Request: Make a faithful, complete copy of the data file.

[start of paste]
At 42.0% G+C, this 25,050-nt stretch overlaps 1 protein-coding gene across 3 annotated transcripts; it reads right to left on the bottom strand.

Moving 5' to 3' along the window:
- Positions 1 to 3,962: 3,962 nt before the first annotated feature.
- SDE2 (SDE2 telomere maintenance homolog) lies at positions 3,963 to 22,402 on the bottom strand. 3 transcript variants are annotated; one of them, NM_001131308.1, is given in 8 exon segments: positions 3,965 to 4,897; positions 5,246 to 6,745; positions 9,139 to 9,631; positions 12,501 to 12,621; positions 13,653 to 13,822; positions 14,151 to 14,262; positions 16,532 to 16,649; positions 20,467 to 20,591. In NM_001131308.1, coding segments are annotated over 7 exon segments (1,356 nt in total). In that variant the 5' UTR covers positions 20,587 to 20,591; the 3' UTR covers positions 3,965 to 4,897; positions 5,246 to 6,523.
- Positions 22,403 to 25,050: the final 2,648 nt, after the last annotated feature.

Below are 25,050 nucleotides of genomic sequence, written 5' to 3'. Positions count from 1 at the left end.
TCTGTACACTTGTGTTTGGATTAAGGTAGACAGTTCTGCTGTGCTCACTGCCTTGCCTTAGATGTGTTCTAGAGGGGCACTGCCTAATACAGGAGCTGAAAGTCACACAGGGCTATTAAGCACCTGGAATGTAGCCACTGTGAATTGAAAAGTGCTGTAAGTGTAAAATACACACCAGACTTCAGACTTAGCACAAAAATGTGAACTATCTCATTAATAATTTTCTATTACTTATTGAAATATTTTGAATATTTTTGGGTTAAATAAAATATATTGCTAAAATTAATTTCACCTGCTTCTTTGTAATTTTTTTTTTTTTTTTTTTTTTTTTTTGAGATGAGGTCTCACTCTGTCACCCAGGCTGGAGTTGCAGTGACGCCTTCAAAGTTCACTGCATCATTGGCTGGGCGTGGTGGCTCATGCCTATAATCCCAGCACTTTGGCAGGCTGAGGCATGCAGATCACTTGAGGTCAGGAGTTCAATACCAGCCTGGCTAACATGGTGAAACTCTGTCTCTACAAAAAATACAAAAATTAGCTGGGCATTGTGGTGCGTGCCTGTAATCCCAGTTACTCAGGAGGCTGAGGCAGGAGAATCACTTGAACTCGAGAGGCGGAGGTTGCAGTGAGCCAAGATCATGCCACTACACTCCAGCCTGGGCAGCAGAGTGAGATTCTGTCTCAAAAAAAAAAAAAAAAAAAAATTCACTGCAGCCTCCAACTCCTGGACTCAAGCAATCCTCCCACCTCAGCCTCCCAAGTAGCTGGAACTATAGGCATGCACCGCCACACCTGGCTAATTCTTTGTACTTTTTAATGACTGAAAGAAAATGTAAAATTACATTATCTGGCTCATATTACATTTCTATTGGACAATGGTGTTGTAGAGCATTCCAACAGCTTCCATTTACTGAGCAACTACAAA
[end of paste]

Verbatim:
At 42.0% G+C, this 25,050-nt stretch overlaps 1 protein-coding gene across 3 annotated transcripts; it reads right to left on the bottom strand.

Moving 5' to 3' along the window:
- Positions 1 to 3,962: 3,962 nt before the first annotated feature.
- SDE2 (SDE2 telomere maintenance homolog) lies at positions 3,963 to 22,402 on the bottom strand. 3 transcript variants are annotated; one of them, NM_001131308.1, is given in 8 exon segments: positions 3,965 to 4,897; positions 5,246 to 6,745; positions 9,139 to 9,631; positions 12,501 to 12,621; positions 13,653 to 13,822; positions 14,151 to 14,262; positions 16,532 to 16,649; positions 20,467 to 20,591. In NM_001131308.1, coding segments are annotated over 7 exon segments (1,356 nt in total). In that variant the 5' UTR covers positions 20,587 to 20,591; the 3' UTR covers positions 3,965 to 4,897; positions 5,246 to 6,523.
- Positions 22,403 to 25,050: the final 2,648 nt, after the last annotated feature.

Below are 25,050 nucleotides of genomic sequence, written 5' to 3'. Positions count from 1 at the left end.
TCTGTACACTTGTGTTTGGATTAAGGTAGACAGTTCTGCTGTGCTCACTGCCTTGCCTTAGATGTGTTCTAGAGGGGCACTGCCTAATACAGGAGCTGAAAGTCACACAGGGCTATTAAGCACCTGGAATGTAGCCACTGTGAATTGAAAAGTGCTGTAAGTGTAAAATACACACCAGACTTCAGACTTAGCACAAAAATGTGAACTATCTCATTAATAATTTTCTATTACTTATTGAAATATTTTGAATATTTTTGGGTTAAATAAAATATATTGCTAAAATTAATTTCACCTGCTTCTTTGTAATTTTTTTTTTTTTTTTTTTTTTTTTTTGAGATGAGGTCTCACTCTGTCACCCAGGCTGGAGTTGCAGTGACGCCTTCAAAGTTCACTGCATCATTGGCTGGGCGTGGTGGCTCATGCCTATAATCCCAGCACTTTGGCAGGCTGAGGCATGCAGATCACTTGAGGTCAGGAGTTCAATACCAGCCTGGCTAACATGGTGAAACTCTGTCTCTACAAAAAATACAAAAATTAGCTGGGCATTGTGGTGCGTGCCTGTAATCCCAGTTACTCAGGAGGCTGAGGCAGGAGAATCACTTGAACTCGAGAGGCGGAGGTTGCAGTGAGCCAAGATCATGCCACTACACTCCAGCCTGGGCAGCAGAGTGAGATTCTGTCTCAAAAAAAAAAAAAAAAAAAAATTCACTGCAGCCTCCAACTCCTGGACTCAAGCAATCCTCCCACCTCAGCCTCCCAAGTAGCTGGAACTATAGGCATGCACCGCCACACCTGGCTAATTCTTTGTACTTTTTAATGACTGAAAGAAAATGTAAAATTACATTATCTGGCTCATATTACATTTCTATTGGACAATGGTGTTGTAGAGCATTCCAACAGCTTCCATTTACTGAGCAACTACAAA